When women are asked what prevents them from negotiating, the most common answer is “fear of damaging the relationship.”
Negotiation doesn’t have to be adversarial. With the right mindset, it can be quite the opposite. The authors of Getting To Yes encourage counterparts in a negotiation to “sit on the same side of the table.” They suggest that instead of thinking of two attorneys battling it out in front of a jury, imagine instead you’re judges working together on a joint opinion.
When done well, the negotiation process can enhance your relationship with your employer, because you have demonstrated that you can professionally navigate potentially challenging workplace situations. I’ve had several clients actually receive compliments from their bosses or HR team for the way they handled themselves when negotiating a new position.
Once you have an offer, you also have a shared goal: you both want you in this new role. At this point, it becomes a matter of figuring out how to make it mutually beneficial. If you compare the offer letter to what you wanted prior to the negotiation, you are likely to have several areas that you already agree on. Start with the easy wins.
Joining the Team
Several years ago, I had just started my consulting practice when a friend I’d worked with previously offered me a full-time leadership role at the nonprofit she led. I felt conflicted. On the one hand, it was hard to pass up consistent income and the opportunity to contribute to an organization doing meaningful work. On the other hand, I didn’t want to sacrifice the consulting practice I’d worked to build.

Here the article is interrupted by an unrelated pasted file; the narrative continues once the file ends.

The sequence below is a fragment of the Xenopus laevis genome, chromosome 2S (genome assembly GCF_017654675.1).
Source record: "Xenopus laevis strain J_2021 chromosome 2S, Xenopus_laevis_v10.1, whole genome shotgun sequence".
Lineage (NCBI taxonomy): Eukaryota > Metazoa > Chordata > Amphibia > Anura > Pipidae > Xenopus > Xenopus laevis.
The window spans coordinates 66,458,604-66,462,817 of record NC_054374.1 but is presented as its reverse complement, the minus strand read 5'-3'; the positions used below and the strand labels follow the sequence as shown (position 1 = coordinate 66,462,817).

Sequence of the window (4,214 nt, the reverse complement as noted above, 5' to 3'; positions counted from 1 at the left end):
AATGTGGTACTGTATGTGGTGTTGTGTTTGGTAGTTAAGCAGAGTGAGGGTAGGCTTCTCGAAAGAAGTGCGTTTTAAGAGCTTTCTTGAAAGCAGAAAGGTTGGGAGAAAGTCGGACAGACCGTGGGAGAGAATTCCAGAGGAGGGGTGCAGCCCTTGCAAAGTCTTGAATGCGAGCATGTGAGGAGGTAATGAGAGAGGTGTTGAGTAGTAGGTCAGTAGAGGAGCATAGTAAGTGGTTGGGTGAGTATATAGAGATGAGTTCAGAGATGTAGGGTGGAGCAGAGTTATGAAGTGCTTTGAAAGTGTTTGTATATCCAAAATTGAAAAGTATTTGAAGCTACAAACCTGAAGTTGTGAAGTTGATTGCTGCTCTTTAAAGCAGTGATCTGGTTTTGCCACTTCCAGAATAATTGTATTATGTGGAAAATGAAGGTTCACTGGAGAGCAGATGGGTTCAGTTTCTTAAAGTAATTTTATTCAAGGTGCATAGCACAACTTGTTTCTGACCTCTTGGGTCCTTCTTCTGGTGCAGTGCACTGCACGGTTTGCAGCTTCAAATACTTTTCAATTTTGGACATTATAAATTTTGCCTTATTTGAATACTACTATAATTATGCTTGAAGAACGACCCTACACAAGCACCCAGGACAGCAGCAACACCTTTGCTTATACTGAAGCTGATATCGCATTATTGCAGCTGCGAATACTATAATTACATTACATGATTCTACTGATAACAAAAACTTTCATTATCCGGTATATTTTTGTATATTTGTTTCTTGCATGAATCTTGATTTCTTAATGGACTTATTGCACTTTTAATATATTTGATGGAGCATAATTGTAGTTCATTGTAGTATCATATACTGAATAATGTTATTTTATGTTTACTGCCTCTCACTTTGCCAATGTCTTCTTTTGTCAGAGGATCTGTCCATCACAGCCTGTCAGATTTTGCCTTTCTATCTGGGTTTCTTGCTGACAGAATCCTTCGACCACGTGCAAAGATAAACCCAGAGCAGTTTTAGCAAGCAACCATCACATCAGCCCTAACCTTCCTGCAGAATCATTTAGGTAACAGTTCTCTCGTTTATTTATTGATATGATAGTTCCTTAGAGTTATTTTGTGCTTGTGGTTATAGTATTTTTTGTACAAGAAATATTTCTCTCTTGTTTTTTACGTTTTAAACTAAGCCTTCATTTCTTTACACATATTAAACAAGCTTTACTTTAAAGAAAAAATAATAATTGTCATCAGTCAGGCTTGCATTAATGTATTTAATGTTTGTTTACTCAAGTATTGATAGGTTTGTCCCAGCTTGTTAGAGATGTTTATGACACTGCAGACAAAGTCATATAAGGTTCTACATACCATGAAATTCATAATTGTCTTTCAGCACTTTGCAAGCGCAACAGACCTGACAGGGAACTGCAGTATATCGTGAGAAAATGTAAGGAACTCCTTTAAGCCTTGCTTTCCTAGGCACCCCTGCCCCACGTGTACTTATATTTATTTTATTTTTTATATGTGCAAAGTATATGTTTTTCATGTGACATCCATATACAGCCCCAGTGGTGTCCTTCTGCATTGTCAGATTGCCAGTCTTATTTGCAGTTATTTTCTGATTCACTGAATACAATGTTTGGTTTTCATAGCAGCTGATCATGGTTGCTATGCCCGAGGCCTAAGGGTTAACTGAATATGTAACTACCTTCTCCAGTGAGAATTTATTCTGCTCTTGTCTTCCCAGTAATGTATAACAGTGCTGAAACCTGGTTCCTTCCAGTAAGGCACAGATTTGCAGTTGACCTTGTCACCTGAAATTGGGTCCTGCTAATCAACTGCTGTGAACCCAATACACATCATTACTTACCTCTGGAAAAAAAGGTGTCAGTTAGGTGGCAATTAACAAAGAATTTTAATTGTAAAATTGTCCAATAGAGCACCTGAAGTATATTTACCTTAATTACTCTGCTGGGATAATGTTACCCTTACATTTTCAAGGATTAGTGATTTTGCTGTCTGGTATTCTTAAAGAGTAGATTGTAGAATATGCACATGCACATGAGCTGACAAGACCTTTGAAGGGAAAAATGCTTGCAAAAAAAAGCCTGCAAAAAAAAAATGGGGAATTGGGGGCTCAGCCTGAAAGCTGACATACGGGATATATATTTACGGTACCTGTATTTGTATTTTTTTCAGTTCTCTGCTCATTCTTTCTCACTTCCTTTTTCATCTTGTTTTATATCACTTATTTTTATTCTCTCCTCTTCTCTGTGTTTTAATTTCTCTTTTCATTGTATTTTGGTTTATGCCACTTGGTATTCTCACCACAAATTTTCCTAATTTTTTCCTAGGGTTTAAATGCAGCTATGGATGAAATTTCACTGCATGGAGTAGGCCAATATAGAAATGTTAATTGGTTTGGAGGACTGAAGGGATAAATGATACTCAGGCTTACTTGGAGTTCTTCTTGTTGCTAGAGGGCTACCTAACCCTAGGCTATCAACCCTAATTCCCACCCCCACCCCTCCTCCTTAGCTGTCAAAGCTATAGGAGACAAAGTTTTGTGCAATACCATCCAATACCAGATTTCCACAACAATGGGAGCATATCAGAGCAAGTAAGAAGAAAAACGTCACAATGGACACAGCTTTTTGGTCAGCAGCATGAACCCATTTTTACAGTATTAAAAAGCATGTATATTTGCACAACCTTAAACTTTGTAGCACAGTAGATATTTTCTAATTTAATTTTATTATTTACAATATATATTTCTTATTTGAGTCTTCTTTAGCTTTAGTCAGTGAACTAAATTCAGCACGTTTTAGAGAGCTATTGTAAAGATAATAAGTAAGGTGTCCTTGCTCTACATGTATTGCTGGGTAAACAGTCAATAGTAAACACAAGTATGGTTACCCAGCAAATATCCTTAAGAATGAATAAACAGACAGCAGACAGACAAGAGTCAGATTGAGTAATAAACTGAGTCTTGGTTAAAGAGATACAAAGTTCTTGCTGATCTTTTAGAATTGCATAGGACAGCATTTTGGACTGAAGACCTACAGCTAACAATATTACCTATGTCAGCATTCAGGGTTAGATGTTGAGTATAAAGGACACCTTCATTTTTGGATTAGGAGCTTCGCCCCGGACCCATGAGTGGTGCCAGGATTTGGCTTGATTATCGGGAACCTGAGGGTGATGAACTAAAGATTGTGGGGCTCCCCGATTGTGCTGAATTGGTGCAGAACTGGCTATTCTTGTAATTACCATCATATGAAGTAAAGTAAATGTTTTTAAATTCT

My friend told me, “I’ll hire you as a consultant, or you can join the organization.” Knowing I’m a huge nerd for collaboration and teamwork, she concluded her pitch to me with a brilliant line, “You just have to decide if you want to be on the team.” My friend made it clear that she wanted to work with me, and having worked with her previously, I knew I wanted to work with her. Once we had that shared goal in mind, it was just a matter of sorting out the logistics.
My biggest goals were to have flexibility to work with consulting clients, stable income, and to be clear that this was a short-term role. A like-to-have for me was health insurance. My boss-friend wanted to know when I’d be in the office and that I’d attend all necessary meetings either by phone or in-person.
Starting with the easy wins, we worked out a 6-month contract where I would have a flexible schedule but generally be in the office three days a week. I agreed to keep my shared calendar up to date and to consistently attend staff meetings. Since the health insurance company required me to work 30 hours a week to provide coverage, that became the deciding factor. I joined the team with a 30-hour work week, flexible schedule, and health benefits at a slightly lower salary than my boss-friend had budgeted for the full-time role.
It worked out beautifully for both my boss-friend and for me, and I remained in that role for about a year and a half. In hiring me part-time, she was able to bring someone on board who could reliably run the department at a lower cost. I built out my consulting practice with the security of steady cash flow, the fulfillment of working on a cause that mattered to me, and the joy of being on a team.
Because we began the conversation focused on our shared goals and easy wins, the other aspects of the negotiation were easier to determine.
A version of this piece was originally published by Forbes.